They added: “From our surveys, directors have told us that the EU-UK relationship is a priority issue the government needs to address in order to support business.
“UK companies still rely on the long established links they have with EU markets, which are directly on our doorstep and with whom they have closer historical ties.
“The Indo-Pacific strategy will open up important opportunities for UK businesses, but the government must not forfeit the significance of our relationship with the EU in order to do so.”
Donald Trump faces criminal charges over alleged hush money payment to adult film actress Stormy Daniels
Donald Trump has been indicted on criminal charges arising from an alleged hush money payment to an adult film actress.
A grand jury in New York voted to indict Trump over possible offences related to a $130,000 (£105,000) payment to Stormy Daniels during the 2016 presidential election campaign.
It was allegedly made in exchange for Daniels’ silence about an alleged sexual encounter she said she had with Trump a decade earlier.
He is the first former US president to face criminal charges in court, even as he makes a bid to retake the White House in 2024.
Trump, a Republican, said he was “completely innocent” and called the indictment “political persecution”, with his lawyers saying they will “vigorously fight” it.
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The Manhattan district attorney’s investigation centred on accusations of money paid to Daniels and former Playboy model Karen McDougal, whom Trump allegedly feared would go public with claims they had extramarital sexual encounters with him.
Trump, 76, has denied having affairs with either woman.
His former personal lawyer Michael Cohen said he co-ordinated with Trump on the payments to Daniels, real name Stephanie Clifford, and also to McDougal.
Cohen pleaded guilty to campaign finance violations in 2018 related to the payments and served more than a year in prison.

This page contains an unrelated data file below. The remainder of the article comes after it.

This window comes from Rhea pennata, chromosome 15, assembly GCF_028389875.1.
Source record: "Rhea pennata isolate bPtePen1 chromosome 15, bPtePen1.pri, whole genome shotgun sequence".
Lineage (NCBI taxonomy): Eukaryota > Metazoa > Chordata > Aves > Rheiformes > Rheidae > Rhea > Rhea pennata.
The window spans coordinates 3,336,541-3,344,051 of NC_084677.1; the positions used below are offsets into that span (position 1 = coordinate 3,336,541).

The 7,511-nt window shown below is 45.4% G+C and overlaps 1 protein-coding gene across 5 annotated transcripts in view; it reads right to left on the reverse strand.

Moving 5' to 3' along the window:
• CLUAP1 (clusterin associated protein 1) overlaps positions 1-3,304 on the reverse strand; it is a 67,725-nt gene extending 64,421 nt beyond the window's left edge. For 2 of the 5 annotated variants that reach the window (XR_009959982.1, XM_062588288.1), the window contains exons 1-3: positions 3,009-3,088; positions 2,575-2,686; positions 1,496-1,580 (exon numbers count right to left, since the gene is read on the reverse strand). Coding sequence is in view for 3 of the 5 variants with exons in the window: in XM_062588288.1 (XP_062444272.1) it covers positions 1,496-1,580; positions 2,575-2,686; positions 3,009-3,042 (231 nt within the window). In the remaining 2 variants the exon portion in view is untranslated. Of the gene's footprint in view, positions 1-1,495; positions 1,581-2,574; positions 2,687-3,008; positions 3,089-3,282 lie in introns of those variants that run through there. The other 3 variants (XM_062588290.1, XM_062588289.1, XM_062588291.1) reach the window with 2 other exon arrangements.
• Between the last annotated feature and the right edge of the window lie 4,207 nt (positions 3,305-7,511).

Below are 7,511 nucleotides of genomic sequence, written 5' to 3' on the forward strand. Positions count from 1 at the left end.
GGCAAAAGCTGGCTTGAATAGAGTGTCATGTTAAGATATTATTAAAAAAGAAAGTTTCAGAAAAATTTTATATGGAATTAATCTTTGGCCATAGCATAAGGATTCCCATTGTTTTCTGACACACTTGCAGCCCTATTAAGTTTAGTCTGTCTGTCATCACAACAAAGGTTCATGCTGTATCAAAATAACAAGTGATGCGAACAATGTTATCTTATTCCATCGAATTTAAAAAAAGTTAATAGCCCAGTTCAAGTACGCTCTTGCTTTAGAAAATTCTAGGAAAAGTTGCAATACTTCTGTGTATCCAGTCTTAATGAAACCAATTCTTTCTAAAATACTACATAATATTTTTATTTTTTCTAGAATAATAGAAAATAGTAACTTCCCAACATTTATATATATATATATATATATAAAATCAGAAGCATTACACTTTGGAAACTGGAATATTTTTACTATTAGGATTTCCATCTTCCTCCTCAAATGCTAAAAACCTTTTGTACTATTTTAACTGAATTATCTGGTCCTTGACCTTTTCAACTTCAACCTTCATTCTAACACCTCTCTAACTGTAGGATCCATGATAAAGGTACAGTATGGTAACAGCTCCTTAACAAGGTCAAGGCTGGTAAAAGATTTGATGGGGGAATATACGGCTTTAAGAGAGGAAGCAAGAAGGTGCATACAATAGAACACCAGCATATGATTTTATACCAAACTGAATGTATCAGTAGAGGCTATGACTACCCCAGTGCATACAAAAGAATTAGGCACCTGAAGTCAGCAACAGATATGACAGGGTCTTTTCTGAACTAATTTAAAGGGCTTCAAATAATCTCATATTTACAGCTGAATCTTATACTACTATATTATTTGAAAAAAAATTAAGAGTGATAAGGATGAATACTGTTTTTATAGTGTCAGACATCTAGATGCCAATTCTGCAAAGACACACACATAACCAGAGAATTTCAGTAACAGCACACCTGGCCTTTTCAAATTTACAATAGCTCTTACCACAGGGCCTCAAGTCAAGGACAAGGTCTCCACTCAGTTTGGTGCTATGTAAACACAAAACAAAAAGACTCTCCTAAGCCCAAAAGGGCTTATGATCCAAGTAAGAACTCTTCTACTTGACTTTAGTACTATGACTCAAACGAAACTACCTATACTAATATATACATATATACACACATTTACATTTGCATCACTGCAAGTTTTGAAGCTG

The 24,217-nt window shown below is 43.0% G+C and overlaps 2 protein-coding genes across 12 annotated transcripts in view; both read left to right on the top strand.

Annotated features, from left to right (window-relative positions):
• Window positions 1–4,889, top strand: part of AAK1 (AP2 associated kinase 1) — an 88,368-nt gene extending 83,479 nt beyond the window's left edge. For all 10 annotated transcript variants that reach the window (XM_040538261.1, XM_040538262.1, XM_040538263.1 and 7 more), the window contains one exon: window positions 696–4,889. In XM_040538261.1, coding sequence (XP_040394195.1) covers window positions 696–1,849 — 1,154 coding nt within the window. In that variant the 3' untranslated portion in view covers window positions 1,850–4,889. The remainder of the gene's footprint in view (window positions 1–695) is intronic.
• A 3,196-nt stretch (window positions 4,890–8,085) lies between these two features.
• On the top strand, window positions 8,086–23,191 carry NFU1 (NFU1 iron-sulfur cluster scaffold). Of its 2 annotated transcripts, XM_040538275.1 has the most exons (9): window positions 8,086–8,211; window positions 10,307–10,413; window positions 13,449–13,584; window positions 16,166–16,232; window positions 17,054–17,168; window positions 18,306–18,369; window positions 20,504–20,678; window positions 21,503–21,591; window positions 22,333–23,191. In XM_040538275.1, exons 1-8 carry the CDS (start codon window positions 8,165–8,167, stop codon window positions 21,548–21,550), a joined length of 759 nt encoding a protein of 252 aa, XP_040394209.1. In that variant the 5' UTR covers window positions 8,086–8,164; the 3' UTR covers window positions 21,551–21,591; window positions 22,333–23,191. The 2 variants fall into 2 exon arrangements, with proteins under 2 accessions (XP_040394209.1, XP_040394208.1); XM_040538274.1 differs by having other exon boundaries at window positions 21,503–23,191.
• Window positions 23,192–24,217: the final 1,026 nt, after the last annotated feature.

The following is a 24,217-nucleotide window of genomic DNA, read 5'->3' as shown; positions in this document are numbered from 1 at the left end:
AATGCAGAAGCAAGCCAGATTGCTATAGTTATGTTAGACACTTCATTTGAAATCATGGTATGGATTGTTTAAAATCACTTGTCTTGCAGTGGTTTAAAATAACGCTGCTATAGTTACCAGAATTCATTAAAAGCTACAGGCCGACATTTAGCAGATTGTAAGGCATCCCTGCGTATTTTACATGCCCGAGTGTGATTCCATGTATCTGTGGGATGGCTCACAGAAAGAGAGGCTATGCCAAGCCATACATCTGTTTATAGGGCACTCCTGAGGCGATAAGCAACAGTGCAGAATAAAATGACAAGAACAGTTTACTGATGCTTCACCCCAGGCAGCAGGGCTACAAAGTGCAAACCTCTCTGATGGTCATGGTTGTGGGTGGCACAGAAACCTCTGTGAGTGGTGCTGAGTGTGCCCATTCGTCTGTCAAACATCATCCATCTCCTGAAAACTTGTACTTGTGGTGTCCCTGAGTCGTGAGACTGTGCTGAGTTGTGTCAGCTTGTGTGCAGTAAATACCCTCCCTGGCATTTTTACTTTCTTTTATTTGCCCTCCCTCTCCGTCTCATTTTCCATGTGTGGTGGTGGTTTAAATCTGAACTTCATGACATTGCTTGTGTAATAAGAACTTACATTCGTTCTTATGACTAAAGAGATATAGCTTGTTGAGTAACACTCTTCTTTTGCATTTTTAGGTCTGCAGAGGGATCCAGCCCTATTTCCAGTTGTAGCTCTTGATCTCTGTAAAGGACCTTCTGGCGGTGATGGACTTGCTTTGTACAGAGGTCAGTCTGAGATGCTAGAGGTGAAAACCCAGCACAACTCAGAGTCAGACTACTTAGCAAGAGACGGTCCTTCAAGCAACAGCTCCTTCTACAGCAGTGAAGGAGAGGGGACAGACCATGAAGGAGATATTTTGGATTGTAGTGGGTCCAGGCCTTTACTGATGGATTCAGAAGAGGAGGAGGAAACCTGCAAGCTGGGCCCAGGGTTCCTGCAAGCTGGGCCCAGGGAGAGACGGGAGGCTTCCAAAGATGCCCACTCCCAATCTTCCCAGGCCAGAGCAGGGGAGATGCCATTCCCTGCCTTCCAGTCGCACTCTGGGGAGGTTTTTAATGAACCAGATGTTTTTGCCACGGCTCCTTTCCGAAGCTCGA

Federal prosecutors said Cohen acted at Trump’s direction.
Trump said: “The Democrats have lied, cheated and stolen in their obsession with trying to ‘Get Trump,’ but now they’ve done the unthinkable – indicting a completely innocent person in an act of blatant election interference.”
“Never before in our nation’s history has this been done.”
He added: “I believe this witch-hunt will backfire massively on Joe Biden.”
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Trump was expected to surrender to authorities next week.
He has denied any wrongdoing and has repeatedly attacked the investigation by district attorney Alvin Bragg.
His office has spent nearly five years investigating Trump and the grand jury has been hearing its evidence since January.
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On Twitter, one of Trump’s sons, Eric, wrote: “This is third world prosecutorial misconduct. It is the opportunistic targeting of a political opponent in a campaign year.”
Amid speculation in recent weeks that the former American leader was due to be indicted, Trump urged his supporters to protest against the authorities if he was detained.
He published a long statement describing the investigation as a “political witch-hunt trying to take down the leading candidate, by far, in the Republican Party”.
“I did absolutely nothing wrong,” he said, before criticising a “corrupt, depraved and weaponised justice system”.
Other ongoing cases Trump faces include a Georgia election interference probe and two federal investigations into his role in the 6 January 2001 insurrection at the US Capitol.